The president avoided as well addressing one of Ms. Sheehan’s central contentions—and one she would undoubtedly demand an explanation for in a face-to-face meeting—that the war in Iraq was launched on the basis of lies.

The president’s contempt for Sheehan and her supporters was emphasized Friday afternoon when his motorcade rode past them without stopping on the way to a political fundraiser near his ranch. Law enforcement required the protesters to stand behind a yellow tape as Bush’s caravan passed. Ms. Sheehan held up a sign reading, “Why do you make time for donors and not for me?”

Bush and about 230 others were attending a barbeque fundraiser at the nearby 478-acre Broken Spoke Ranch, and the event was expected to raise at least $2 million for the Republican National Committee. All of the well-heeled guests have contributed at least $25,000 to the RNC, with some—dubbed “pioneers”—having raised $100,000 or more.

This circle of wealthy Republican Party insiders stands in stark contrast to the families of the young men and women who are being sent to fight and die in Iraq, the overwhelming majority of whom come from poor and working class neighborhoods across America, having joined up to earn money for college, learn a trade or simply find a paying job.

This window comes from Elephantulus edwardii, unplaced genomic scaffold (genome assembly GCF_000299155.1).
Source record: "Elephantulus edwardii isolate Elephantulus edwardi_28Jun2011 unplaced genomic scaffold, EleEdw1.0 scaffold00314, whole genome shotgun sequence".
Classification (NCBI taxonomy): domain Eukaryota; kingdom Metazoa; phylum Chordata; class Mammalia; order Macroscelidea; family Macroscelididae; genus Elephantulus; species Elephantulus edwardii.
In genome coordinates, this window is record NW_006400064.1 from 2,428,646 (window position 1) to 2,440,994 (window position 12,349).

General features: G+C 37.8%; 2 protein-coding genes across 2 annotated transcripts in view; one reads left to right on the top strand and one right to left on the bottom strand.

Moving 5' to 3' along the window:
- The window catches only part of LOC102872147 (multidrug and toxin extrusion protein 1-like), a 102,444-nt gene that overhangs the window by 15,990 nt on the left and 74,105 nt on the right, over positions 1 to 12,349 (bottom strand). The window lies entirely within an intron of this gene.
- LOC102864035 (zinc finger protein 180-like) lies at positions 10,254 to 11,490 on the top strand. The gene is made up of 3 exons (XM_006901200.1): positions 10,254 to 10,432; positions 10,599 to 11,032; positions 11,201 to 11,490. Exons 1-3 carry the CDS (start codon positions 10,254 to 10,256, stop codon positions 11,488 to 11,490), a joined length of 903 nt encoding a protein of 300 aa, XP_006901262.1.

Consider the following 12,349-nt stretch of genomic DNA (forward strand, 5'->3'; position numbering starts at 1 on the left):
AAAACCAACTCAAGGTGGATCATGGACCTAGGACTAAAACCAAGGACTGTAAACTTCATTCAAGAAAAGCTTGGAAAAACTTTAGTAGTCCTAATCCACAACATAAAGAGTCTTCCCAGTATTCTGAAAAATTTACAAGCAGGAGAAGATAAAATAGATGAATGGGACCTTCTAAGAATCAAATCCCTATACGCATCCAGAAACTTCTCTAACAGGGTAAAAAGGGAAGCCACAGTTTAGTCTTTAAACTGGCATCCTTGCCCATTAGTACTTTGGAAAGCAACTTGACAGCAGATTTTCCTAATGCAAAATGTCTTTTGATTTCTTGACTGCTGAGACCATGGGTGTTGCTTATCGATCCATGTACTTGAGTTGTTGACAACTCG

To date, 1,846 men and women have been killed since the US invaded Iraq in March 2003. The death toll has been growing for National Guard and Reserve troops in particular, with 100 killed since May 1. The month of August has been the bloodiest yet, with more guardsmen and reservists killed in combat in the first 10 days of the month—at least 32—than in any full month of the entire war.

These deaths included six Marine reservists who were killed by small arms fire near the town of Haditha, in western Iraq, on August 1. Two days later, 14 Marine Reserve troops from Ohio were killed in a roadside bomb that destroyed their amphibious assault vehicle.

Also on August 3, three members of a National Guard unit from Georgia were killed in Baghdad when a suicide bomber blew up a vehicle near an armored troop carrier. On August 9, five members of the Pennsylvania National Guard—four of them from Philadelphia—were killed.